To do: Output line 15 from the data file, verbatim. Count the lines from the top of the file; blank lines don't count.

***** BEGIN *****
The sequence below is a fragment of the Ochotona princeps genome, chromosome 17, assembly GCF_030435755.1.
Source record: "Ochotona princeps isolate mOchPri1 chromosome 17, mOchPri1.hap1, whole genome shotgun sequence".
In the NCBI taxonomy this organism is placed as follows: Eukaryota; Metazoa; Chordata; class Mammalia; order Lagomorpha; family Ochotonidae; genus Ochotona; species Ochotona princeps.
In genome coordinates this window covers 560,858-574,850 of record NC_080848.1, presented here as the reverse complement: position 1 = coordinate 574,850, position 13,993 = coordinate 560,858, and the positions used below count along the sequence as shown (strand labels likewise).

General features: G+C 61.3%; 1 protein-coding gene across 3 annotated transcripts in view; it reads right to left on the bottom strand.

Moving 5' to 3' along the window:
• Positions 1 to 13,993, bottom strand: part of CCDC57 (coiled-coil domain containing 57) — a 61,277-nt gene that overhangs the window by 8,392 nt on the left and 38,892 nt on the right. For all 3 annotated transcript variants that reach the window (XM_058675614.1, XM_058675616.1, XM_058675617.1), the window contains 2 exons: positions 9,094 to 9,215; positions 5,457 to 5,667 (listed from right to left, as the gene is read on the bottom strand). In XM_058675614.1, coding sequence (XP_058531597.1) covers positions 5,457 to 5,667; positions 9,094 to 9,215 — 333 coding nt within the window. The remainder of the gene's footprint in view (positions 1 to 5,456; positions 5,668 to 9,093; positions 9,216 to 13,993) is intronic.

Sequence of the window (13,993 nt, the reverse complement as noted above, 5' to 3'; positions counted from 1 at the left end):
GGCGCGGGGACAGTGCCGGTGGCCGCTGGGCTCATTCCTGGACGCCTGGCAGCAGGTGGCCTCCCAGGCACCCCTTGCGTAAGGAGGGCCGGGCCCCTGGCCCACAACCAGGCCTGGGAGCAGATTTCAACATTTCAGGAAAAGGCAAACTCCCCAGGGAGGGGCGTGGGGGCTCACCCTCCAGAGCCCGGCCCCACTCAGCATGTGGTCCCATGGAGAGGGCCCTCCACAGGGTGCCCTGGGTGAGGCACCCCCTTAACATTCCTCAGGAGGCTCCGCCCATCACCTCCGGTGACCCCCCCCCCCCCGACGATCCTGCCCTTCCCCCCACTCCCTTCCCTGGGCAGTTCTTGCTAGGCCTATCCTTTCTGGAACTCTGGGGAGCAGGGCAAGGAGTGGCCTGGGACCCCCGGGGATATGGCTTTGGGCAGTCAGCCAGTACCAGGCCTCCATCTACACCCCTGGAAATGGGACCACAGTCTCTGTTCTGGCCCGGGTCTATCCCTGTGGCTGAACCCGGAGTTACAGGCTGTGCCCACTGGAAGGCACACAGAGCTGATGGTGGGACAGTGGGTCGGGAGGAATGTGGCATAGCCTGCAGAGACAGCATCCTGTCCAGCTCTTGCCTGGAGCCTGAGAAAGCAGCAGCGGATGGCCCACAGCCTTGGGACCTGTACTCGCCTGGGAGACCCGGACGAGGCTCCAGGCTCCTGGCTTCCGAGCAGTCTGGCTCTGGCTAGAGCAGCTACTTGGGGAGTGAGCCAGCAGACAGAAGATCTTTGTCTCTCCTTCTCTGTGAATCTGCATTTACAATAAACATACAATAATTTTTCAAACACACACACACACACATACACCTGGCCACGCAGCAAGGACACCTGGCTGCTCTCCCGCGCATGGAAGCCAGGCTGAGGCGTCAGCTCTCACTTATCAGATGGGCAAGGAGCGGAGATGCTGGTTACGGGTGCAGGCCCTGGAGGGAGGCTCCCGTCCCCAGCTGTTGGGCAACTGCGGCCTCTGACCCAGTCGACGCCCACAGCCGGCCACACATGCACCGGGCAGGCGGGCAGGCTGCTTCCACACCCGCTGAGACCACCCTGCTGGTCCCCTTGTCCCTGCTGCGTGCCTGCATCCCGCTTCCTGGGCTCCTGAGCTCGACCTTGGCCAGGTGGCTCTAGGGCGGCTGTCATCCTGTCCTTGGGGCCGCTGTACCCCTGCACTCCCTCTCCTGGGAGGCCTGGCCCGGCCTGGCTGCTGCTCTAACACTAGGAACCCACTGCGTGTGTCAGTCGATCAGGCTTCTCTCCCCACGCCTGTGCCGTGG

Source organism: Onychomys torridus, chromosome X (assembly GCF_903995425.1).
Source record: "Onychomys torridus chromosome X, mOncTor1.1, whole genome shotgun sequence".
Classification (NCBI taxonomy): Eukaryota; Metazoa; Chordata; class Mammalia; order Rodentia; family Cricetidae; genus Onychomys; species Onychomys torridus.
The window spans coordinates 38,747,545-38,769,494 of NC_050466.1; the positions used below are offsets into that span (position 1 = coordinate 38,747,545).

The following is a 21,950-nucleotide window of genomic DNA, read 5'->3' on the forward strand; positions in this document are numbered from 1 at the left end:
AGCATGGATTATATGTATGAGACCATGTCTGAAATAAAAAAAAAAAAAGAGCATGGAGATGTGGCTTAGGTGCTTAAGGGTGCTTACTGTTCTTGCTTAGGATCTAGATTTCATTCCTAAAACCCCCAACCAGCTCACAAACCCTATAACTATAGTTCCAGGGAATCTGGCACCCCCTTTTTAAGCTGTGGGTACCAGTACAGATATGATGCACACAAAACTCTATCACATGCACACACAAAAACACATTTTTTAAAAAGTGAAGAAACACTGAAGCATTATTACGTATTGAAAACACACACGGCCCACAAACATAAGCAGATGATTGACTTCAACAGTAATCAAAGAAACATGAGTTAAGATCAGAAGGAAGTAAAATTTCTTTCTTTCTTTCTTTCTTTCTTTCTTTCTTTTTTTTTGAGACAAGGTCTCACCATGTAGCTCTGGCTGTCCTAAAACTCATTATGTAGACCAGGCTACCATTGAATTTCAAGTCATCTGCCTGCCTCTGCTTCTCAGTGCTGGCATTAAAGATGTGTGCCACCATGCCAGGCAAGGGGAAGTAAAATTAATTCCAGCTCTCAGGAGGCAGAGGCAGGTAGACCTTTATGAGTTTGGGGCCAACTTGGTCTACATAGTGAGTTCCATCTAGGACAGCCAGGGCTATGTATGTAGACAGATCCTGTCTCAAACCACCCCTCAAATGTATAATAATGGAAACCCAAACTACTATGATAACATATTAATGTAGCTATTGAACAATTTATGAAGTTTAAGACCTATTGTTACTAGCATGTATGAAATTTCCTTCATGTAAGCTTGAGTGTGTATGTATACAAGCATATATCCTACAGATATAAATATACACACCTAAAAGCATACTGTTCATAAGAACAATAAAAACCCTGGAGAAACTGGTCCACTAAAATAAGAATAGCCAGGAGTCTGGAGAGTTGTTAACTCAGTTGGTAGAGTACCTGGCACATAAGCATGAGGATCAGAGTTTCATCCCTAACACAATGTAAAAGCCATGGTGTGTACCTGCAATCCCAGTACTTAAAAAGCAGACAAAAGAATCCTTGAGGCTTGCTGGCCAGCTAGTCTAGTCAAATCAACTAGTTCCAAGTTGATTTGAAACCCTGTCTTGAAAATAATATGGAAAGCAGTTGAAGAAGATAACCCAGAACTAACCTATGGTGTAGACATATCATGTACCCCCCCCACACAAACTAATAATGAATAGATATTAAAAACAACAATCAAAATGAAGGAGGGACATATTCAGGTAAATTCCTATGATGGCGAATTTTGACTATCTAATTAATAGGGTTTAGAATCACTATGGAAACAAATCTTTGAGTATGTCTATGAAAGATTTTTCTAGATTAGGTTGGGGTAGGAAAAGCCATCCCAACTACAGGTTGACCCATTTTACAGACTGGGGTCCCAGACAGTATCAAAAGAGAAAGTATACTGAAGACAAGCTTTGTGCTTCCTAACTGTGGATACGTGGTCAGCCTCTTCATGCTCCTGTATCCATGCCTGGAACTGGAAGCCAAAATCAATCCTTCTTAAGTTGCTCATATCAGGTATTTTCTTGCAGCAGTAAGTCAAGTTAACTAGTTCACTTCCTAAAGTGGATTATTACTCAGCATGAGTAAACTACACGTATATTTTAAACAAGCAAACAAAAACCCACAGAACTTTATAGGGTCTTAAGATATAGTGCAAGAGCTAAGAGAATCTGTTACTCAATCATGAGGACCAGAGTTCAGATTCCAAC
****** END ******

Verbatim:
AGCATGGATTATATGTATGAGACCATGTCTGAAATAAAAAAAAAAAAAGAGCATGGAGATGTGGCTTAGGTGCTTAAGGGTGCTTACTGTTCTTGCTTAGGATCTAGATTTCATTCCTAAAACCCCCAACCAGCTCACAAACCCTATAACTATAGTTCCAGGGAATCTGGCACCCCCTTTTTAAGCTGTGGGTACCAGTACAGATATGATGCACACAAAACTCTATCACATGCACACACAAAAACACATTTTTTAAAAAGTGAAGAAACACTGAAGCATTATTACGTATTGAAAACACACACGGCCCACAAACATAAGCAGATGATTGACTTCAACAGTAATCAAAGAAACATGAGTTAAGATCAGAAGGAAGTAAAATTTCTTTCTTTCTTTCTTTCTTTCTTTCTTTCTTTTTTTTTGAGACAAGGTCTCACCATGTAGCTCTGGCTGTCCTAAAACTCATTATGTAGACCAGGCTACCATTGAATTTCAAGTCATCTGCCTGCCTCTGCTTCTCAGTGCTGGCATTAAAGATGTGTGCCACCATGCCAGGCAAGGGGAAGTAAAATTAATTCCAGCTCTCAGGAGGCAGAGGCAGGTAGACCTTTATGAGTTTGGGGCCAACTTGGTCTACATAGTGAGTTCCATCTAGGACAGCCAGGGCTATGTATGTAGACAGATCCTGTCTCAAACCACCCCTCAAATGTATAATAATGGAAACCCAAACTACTATGATAACATATTAATGTAGCTATTGAACAATTTATGAAGTTTAAGACCTATTGTTACTAGCATGTATGAAATTTCCTTCATGTAAGCTTGAGTGTGTATGTATACAAGCATATATCCTACAGATATAAATATACACACCTAAAAGCATACTGTTCATAAGAACAATAAAAACCCTGGAGAAACTGGTCCACTAAAATAAGAATAGCCAGGAGTCTGGAGAGTTGTTAACTCAGTTGGTAGAGTACCTGGCACATAAGCATGAGGATCAGAGTTTCATCCCTAACACAATGTAAAAGCCATGGTGTGTACCTGCAATCCCAGTACTTAAAAAGCAGACAAAAGAATCCTTGAGGCTTGCTGGCCAGCTAGTCTAGTCAAATCAACTAGTTCCAAGTTGATTTGAAACCCTGTCTTGAAAATAATATGGAAAGCAGTTGAAGAAGATAACCCAGAACTAACCTATGGTGTAGACATATCATGTACCCCCCCCACACAAACTAATAATGAATAGATATTAAAAACAACAATCAAAATGAAGGAGGGACATATTCAGGTAAATTCCTATGATGGCGAATTTTGACTATCTAATTAATAGGGTTTAGAATCACTATGGAAACAAATCTTTGAGTATGTCTATGAAAGATTTTTCTAGATTAGGTTGGGGTAGGAAAAGCCATCCCAACTACAGGTTGACCCATTTTACAGACTGGGGTCCCAGACAGTATCAAAAGAGAAAGTATACTGAAGACAAGCTTTGTGCTTCCTAACTGTGGATACGTGGTCAGCCTCTTCATGCTCCTGTATCCATGCCTGGAACTGGAAGCCAAAATCAATCCTTCTTAAGTTGCTCATATCAGGTATTTTCTTGCAGCAGTAAGTCAAGTTAACTAGTTCACTTCCTAAAGTGGATTATTACTCAGCATGAGTAAACTACACGTATATTTTAAACAAGCAAACAAAAACCCACAGAACTTTATAGGGTCTTAAGATATAGTGCAAGAGCTAAGAGAATCTGTTACTCAATCATGAGGACCAGAGTTCAGATTCCAAC